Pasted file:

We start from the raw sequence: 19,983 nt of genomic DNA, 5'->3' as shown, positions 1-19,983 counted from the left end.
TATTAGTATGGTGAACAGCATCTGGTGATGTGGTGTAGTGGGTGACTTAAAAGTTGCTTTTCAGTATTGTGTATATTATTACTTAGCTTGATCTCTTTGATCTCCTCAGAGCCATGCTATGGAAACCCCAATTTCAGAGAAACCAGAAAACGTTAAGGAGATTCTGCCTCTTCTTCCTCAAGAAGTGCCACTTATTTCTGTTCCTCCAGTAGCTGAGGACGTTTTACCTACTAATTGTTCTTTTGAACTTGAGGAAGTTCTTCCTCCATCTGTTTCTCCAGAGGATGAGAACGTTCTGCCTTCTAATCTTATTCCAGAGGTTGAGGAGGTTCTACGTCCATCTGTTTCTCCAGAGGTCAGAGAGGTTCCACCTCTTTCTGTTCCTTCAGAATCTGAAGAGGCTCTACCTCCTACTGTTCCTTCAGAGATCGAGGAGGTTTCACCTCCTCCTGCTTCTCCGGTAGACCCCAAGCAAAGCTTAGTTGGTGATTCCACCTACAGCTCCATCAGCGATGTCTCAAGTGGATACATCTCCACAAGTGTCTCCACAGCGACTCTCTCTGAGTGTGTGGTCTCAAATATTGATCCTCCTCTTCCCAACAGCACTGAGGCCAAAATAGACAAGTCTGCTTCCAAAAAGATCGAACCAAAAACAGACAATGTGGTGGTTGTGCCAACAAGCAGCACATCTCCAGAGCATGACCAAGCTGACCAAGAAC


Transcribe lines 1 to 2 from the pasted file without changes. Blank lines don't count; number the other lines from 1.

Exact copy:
We start from the raw sequence: 19,983 nt of genomic DNA, 5'->3' as shown, positions 1-19,983 counted from the left end.
TATTAGTATGGTGAACAGCATCTGGTGATGTGGTGTAGTGGGTGACTTAAAAGTTGCTTTTCAGTATTGTGTATATTATTACTTAGCTTGATCTCTTTGATCTCCTCAGAGCCATGCTATGGAAACCCCAATTTCAGAGAAACCAGAAAACGTTAAGGAGATTCTGCCTCTTCTTCCTCAAGAAGTGCCACTTATTTCTGTTCCTCCAGTAGCTGAGGACGTTTTACCTACTAATTGTTCTTTTGAACTTGAGGAAGTTCTTCCTCCATCTGTTTCTCCAGAGGATGAGAACGTTCTGCCTTCTAATCTTATTCCAGAGGTTGAGGAGGTTCTACGTCCATCTGTTTCTCCAGAGGTCAGAGAGGTTCCACCTCTTTCTGTTCCTTCAGAATCTGAAGAGGCTCTACCTCCTACTGTTCCTTCAGAGATCGAGGAGGTTTCACCTCCTCCTGCTTCTCCGGTAGACCCCAAGCAAAGCTTAGTTGGTGATTCCACCTACAGCTCCATCAGCGATGTCTCAAGTGGATACATCTCCACAAGTGTCTCCACAGCGACTCTCTCTGAGTGTGTGGTCTCAAATATTGATCCTCCTCTTCCCAACAGCACTGAGGCCAAAATAGACAAGTCTGCTTCCAAAAAGATCGAACCAAAAACAGACAATGTGGTGGTTGTGCCAACAAGCAGCACATCTCCAGAGCATGACCAAGCTGACCAAGAAC